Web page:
My pressing dilemma: Are ironing boards a thing of the past?

I have a dilemma that’s likely familiar to other Prime-Timers. At least to us ladies. What to do with my ironing board? It’s been gathering dust forever. I’ve probably only used it three times since moving in 2011. Is it time to donate it to Goodwill? Do second-hand stores even want such relics? It might be better suited for the Kroot Corporation’s scrap yard. But ironing and I have some history, and I’m having a hard time letting it go.

I learned to iron back in the mid-1950s, before I aged into double digits. During that early-Elvis era, mothers still passed on their knowledge of domestic arts to their daughters, as had been done for centuries.

It’s STEM and sports for girls today, but when I grew up, math, science, and basketball took a backseat to cooking, cleaning — and ironing.

Mom started out by training me to iron wrinkles from pillowcases and cloth handkerchiefs. Hankies — another item lost to history.

With three daughters, Mother ironed a lot of dresses. The only pants we girls wore as kids were dungarees for outside play. I recall mom only wearing jeans or slacks on Girl Scout hikes. There were plenty of ruffles, collars, sleeves and pleats needing pressing. Polyester and other “no-iron” fabrics were still in research and development back then.

A glass coke bottle full of water — with a sprinkler top — was mom’s tool of choice for dampening the never-ending basket of ironing. After the clothes were dampened, she rolled them up and stuck them in our refrigerator, of all places, until she was ready to subject them to the business-end of a hot iron.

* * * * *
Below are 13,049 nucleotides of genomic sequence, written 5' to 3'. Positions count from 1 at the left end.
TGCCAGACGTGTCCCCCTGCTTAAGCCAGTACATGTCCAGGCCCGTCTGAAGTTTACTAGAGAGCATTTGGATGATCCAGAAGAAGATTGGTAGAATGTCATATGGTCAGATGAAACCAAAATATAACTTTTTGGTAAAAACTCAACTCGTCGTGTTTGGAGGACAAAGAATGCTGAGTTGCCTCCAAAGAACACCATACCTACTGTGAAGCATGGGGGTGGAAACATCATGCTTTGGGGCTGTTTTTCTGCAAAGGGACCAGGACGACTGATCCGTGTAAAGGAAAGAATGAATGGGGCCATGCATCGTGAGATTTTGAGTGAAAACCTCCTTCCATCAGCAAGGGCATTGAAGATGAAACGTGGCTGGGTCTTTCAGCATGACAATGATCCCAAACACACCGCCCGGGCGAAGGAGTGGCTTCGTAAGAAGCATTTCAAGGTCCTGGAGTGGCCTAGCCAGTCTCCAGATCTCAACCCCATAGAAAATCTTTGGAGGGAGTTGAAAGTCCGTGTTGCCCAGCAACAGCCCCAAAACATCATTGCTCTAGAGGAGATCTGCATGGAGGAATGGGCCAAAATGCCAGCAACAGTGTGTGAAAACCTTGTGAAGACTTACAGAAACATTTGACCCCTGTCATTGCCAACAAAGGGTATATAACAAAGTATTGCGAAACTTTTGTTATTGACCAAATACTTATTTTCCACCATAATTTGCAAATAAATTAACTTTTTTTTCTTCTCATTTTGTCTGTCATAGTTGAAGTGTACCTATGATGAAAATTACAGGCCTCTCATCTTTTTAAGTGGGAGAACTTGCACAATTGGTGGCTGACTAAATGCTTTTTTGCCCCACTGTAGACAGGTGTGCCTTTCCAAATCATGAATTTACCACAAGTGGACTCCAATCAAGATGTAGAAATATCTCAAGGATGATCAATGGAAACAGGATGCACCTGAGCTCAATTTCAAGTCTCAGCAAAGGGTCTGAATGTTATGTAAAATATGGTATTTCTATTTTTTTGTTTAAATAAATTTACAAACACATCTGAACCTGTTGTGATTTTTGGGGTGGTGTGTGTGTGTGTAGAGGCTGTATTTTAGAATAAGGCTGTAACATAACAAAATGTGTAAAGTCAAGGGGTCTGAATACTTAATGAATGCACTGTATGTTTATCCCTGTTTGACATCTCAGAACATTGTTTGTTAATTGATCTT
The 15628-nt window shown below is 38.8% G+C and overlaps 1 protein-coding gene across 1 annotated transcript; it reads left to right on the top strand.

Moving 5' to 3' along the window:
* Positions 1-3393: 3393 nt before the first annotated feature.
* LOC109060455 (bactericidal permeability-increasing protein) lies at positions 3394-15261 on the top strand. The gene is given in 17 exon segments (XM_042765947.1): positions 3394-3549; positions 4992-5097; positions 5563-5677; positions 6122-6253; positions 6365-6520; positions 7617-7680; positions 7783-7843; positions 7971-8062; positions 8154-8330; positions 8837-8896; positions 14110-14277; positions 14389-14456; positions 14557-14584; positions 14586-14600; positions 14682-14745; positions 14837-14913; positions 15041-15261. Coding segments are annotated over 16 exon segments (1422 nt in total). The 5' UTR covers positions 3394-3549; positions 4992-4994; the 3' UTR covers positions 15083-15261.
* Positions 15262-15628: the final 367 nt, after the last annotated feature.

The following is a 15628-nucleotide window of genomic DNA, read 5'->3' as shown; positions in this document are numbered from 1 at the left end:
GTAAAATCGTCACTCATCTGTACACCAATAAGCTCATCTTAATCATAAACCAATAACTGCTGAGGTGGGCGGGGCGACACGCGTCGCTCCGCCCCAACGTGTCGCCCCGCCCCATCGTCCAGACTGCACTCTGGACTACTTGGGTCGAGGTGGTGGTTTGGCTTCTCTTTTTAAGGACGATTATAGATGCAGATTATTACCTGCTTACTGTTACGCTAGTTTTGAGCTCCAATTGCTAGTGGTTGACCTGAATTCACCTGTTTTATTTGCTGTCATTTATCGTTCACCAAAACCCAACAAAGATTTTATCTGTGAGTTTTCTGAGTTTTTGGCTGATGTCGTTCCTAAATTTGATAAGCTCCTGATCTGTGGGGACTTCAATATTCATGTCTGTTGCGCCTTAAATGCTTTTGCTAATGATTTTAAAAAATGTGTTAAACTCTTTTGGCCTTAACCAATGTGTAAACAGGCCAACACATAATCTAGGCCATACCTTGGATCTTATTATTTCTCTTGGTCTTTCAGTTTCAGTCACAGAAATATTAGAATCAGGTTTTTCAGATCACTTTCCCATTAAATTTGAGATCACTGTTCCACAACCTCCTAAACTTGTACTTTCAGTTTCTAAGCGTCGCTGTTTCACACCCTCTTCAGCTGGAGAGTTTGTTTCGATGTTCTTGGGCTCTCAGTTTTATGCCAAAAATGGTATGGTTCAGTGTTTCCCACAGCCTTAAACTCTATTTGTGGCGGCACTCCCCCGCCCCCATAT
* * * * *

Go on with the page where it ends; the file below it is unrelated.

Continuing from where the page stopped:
Mom eventually graduated from a “regular” iron to a steam iron. That was a great leap forward in ironing technology. Thanks, Sunbeam! The sprinkler bottle was retired from active duty and rejoined the other “return for deposit” bottles headed to the grocery. It was pre-plastic times before we were a throw-away society.

After my sisters and I learned to iron (a few burned blouses notwithstanding), we did all our own ironing, much to Mother’s relief. As a young widow with three children, she had more on her plate than many women her age.

When my husband, Mike, started his career as an optometrist in the late-1970s — and I was a new mother with a fussy baby — I would fire up a pot of coffee to bolster myself for the task of ironing his dress shirts and lab coats. As a young stay-at-home mom, I could barely keep up with cooking and cleaning, but I sure didn’t want Mike wearing wrinkled shirts to work. When we discovered I could take his dress shirts to a laundry to be cleaned and pressed by someone else, I did a major happy dance. That was the beginning of the end for the ironing board.

My daughters-in-law both say they own irons and ironing boards, but like me, they rarely use them. I’m thinking by the time my granddaughters are young and married, ironing boards will truly be a thing of the past.

A year ago, I purchased a handheld clothes steamer, with the thought it could replace my iron and ironing board. Here’s the current state of affairs: Not only do I still have my iron and ironing board, but I also have an unused clothes steamer, too.

When our sons empty out our house one day, no doubt, the ironing board and iron will end up in the trash pile. But until then, I think I’ll keep them. They may have outgrown their usefulness, but they still hold memories of my mother and days gone by.

Sharon Mangas is a Columbus resident and can be reached at [email protected] Send comments to [email protected]